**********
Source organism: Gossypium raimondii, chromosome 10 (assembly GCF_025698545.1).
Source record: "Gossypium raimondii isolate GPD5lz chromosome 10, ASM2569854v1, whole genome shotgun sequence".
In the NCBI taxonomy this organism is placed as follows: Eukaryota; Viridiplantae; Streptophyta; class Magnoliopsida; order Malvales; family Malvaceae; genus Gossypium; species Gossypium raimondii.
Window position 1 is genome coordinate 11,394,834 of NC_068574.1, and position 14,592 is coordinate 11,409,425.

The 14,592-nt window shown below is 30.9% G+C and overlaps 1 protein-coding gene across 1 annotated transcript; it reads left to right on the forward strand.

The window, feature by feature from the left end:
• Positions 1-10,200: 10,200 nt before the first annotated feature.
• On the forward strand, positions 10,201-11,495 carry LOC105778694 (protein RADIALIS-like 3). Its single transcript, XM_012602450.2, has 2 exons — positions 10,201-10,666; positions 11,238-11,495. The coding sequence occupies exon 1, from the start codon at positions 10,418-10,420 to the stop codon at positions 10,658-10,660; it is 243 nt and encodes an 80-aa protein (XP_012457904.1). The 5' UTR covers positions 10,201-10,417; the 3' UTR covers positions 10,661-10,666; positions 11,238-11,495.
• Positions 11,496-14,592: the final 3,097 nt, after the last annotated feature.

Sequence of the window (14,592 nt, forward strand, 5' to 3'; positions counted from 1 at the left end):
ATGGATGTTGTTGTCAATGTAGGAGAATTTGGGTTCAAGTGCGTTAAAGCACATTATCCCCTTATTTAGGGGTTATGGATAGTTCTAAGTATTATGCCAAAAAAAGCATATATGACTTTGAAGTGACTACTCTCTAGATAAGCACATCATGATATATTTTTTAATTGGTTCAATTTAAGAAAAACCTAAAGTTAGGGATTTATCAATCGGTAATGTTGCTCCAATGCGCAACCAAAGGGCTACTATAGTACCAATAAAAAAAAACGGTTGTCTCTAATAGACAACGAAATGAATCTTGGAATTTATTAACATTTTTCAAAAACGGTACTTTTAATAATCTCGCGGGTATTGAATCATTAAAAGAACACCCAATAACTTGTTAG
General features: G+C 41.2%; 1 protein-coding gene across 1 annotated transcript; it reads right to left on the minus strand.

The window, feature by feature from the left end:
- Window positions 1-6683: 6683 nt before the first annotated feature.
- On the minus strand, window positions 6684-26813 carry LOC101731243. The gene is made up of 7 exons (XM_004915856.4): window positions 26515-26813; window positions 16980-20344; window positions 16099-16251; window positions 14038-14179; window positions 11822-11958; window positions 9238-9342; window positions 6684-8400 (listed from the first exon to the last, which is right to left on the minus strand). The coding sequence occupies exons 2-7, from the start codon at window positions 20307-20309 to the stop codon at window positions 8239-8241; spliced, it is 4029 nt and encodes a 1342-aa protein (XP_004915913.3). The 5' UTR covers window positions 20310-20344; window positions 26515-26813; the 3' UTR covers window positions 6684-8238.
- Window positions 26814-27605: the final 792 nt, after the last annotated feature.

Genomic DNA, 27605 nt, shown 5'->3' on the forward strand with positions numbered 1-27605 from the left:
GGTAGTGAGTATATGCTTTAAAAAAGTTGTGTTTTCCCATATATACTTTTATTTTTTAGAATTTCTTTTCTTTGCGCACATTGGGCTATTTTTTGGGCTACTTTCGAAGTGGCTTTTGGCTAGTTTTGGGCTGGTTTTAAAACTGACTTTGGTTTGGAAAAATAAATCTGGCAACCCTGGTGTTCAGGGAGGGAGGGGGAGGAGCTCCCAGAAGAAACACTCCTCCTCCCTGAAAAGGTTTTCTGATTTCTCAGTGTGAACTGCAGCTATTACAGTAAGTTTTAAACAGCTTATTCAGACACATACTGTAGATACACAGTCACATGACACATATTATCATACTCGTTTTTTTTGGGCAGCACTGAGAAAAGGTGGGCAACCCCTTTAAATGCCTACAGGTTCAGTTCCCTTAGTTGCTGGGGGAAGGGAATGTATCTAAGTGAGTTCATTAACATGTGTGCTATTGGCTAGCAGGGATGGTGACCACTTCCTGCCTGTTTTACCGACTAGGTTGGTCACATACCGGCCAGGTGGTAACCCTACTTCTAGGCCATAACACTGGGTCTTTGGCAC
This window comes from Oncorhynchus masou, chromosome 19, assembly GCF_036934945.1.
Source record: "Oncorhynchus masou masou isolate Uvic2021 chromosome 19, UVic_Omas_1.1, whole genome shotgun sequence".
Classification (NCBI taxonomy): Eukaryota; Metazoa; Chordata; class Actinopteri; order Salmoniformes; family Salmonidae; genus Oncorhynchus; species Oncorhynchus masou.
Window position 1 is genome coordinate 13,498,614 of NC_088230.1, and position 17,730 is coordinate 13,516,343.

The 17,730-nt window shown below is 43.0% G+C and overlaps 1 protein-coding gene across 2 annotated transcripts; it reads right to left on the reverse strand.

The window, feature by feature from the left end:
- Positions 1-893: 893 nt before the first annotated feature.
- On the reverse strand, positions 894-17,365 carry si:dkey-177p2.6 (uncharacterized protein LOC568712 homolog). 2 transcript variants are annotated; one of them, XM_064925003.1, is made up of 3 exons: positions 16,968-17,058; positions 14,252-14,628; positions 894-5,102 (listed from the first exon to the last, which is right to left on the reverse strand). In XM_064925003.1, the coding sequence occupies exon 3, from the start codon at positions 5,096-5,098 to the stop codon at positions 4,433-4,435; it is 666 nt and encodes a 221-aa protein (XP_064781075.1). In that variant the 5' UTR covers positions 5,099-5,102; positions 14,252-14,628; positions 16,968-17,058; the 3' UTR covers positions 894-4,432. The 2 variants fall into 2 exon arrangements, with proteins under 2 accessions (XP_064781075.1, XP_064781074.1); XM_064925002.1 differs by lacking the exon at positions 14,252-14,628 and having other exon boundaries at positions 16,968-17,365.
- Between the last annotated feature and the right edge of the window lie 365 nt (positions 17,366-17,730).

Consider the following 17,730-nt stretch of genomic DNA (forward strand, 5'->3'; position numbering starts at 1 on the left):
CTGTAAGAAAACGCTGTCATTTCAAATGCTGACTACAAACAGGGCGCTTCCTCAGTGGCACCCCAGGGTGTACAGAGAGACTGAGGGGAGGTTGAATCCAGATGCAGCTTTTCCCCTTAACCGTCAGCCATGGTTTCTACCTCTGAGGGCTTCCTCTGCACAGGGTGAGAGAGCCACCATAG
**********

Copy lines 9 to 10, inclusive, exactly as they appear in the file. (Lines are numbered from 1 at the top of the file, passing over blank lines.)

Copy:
• Positions 11,496-14,592: the final 3,097 nt, after the last annotated feature.

Sequence of the window (14,592 nt, forward strand, 5' to 3'; positions counted from 1 at the left end):